“More than anything, I’d like to see teams stop asking fans to cheer for abusers. Don’t draft Ben Johnson. Don’t sign Mike Ribeiro. And if someone already on the roster is accused, don’t act as his personal PR machine. Take him off the ice and out of the dressing room while he goes through the legal progress, and treat the situation with the gravity it deserves,” she said.
The instant suspension of a player accused of, rather than found guilty of, sexual assault or domestic violence is a polarizing stance. That was never more evident during the Patrick Kane investigation. (Larry Brooks argued against it in the Slava Voynov case, in a column that hasn’t aged well.)
It’s a topic that came up in Geschwind’s sit-down with Bettman. His defense of the League’s policy was that it won’t suspend players unless “the league has specific information that clearly points to a player’s guilt.” (Like the physical evidence in the Voynov case, for example.) Bettman cited legal roadblocks, including labor laws, that would prevent him from suspending accused players.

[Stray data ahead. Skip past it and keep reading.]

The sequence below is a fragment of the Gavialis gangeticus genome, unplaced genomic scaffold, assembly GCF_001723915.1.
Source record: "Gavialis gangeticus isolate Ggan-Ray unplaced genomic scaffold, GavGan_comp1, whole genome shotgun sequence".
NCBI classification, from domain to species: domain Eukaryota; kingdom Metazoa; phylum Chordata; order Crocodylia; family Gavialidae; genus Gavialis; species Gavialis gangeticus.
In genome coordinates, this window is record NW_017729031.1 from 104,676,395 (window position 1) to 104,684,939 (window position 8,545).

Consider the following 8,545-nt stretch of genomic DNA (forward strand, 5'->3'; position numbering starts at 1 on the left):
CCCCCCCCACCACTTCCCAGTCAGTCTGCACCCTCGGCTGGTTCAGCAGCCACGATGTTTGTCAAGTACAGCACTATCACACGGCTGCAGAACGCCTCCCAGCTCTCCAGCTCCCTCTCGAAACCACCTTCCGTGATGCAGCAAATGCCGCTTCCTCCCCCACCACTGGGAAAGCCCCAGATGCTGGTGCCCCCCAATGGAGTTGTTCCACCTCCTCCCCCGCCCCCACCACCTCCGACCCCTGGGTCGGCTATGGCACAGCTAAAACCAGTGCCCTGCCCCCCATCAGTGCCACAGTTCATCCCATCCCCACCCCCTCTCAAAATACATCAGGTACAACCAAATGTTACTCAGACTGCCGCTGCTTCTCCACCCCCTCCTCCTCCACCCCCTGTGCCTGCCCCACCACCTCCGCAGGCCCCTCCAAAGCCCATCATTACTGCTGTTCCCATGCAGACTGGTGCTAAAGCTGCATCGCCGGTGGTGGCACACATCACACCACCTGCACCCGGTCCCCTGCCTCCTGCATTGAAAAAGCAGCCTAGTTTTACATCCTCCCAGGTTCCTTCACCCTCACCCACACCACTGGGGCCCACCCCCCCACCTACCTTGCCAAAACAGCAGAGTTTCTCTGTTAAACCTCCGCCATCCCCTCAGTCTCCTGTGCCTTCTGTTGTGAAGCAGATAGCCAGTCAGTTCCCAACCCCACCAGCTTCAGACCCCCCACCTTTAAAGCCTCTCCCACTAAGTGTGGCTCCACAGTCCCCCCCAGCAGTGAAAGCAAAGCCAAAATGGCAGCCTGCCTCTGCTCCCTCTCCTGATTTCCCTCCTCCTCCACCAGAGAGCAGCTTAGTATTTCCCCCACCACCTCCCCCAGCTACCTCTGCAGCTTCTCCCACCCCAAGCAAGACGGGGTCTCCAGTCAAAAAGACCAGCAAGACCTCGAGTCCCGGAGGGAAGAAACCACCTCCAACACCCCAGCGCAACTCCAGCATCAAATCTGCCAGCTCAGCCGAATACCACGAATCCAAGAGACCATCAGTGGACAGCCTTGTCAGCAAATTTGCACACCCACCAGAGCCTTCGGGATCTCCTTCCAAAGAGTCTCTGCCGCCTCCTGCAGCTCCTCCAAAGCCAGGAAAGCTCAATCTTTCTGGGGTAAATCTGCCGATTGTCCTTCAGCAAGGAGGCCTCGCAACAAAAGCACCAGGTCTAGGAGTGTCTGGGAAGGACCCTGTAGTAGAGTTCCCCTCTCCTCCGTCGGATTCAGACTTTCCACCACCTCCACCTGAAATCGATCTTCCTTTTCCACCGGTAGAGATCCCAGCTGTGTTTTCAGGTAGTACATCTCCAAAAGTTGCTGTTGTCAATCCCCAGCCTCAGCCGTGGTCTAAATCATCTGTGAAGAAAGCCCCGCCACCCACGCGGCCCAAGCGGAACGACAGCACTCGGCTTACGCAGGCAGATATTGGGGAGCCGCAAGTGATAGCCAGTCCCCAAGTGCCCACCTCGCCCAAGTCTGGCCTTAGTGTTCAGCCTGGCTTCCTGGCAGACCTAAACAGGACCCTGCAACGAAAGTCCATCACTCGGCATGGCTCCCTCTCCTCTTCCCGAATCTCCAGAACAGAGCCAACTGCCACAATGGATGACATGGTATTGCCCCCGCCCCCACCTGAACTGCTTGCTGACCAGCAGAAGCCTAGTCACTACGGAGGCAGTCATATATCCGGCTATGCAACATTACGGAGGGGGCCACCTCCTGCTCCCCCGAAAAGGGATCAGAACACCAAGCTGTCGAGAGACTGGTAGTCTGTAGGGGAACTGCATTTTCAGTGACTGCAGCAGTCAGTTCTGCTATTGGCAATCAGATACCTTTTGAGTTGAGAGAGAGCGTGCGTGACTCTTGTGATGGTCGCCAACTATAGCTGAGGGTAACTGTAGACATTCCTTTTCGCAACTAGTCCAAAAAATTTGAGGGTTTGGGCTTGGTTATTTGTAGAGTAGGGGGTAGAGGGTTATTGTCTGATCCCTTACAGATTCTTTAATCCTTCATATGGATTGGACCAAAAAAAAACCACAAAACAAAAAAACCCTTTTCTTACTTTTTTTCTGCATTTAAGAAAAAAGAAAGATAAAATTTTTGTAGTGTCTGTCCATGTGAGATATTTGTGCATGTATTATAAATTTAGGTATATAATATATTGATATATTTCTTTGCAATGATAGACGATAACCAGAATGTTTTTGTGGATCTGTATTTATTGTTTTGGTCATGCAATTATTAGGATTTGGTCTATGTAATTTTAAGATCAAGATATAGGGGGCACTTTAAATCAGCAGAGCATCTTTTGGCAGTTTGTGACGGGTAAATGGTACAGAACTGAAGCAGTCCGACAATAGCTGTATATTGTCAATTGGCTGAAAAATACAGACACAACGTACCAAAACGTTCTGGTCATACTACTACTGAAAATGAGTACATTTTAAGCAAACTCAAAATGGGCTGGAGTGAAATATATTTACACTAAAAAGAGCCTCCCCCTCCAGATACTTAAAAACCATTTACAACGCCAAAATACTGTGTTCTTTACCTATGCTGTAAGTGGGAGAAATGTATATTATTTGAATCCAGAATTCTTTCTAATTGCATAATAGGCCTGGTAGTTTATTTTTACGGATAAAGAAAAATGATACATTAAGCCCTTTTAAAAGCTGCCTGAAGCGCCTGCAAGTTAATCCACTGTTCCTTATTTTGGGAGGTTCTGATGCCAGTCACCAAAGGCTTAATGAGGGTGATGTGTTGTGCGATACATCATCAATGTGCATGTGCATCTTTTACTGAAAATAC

It was a sentiment shared by Calgary Flames president Brian Burke, at the time of the Patrick Kane investigation:
“If you were accused but not charged of sexual assault, would you be allowed to go work tomorrow? Yes, you would. And if your employer tried to prevent you from doing so, you would win the grievance,” said Burke. “People say they want cookie-cutter justice but it’s not possible. It’s like a shoe store. You don’t walk in and they just hand you a pair of shoes. You have to get measured and talk about style and colour etc. You have to take into account the severity of the crime, the evidence that’s available and any number of issues. The player has the right to due process. Cookie-cutter is impossible.”